Molecular mimicry, bystander activation, or viral persistence: infections and autoimmune disease

Clin Microbiol Rev. 2006 Jan;19(1):80-94. doi: 10.1128/CMR.19.1.80-94.2006.


Virus infections and autoimmune disease have long been linked. These infections often precede the occurrence of inflammation in the target organ. Several mechanisms often used to explain the association of autoimmunity and virus infection are molecular mimicry, bystander activation (with or without epitope spreading), and viral persistence. These mechanisms have been used separately or in various combinations to account for the immunopathology observed at the site of infection and/or sites of autoimmune disease, such as the brain, heart, and pancreas. These mechanisms are discussed in the context of multiple sclerosis, myocarditis, and diabetes, three immune-medicated diseases often linked with virus infections.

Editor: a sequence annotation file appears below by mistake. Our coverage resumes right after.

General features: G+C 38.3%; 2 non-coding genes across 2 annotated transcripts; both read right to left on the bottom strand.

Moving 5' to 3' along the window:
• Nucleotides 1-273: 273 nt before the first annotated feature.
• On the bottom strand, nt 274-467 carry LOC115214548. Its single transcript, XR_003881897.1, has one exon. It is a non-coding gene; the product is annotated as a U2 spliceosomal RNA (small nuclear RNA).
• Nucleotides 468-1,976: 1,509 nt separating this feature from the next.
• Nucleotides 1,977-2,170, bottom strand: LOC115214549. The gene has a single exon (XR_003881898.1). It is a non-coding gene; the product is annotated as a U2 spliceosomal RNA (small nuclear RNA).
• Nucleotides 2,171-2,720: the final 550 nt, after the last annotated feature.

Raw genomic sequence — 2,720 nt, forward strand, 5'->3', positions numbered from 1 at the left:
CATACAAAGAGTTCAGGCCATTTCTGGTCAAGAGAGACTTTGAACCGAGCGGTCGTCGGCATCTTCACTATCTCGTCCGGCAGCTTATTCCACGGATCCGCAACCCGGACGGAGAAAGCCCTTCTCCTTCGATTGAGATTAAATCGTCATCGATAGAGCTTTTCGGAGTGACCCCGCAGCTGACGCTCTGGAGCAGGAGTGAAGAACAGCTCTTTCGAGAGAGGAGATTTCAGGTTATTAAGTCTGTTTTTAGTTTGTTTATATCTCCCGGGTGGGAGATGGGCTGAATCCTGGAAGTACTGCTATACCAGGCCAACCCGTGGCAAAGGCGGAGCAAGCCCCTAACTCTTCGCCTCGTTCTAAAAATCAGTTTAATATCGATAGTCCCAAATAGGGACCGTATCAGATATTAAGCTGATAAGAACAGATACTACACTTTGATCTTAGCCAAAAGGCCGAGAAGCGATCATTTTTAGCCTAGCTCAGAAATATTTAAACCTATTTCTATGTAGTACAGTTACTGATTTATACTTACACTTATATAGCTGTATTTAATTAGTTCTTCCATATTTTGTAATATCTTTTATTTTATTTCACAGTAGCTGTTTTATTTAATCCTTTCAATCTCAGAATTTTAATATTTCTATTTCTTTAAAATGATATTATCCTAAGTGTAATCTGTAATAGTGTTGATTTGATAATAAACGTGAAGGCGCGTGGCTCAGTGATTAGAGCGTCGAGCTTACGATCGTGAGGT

Publication types

  • Research Support, N.I.H., Extramural
  • Review

MeSH terms

  • Animals
  • Autoimmune Diseases / etiology*
  • Autoimmune Diseases / immunology*
  • Bystander Effect / immunology*
  • Female
  • Humans
  • Lymphocyte Activation
  • Mice
  • Molecular Mimicry / immunology*
  • T-Lymphocytes / immunology
  • Virus Diseases / complications*
  • Viruses / growth & development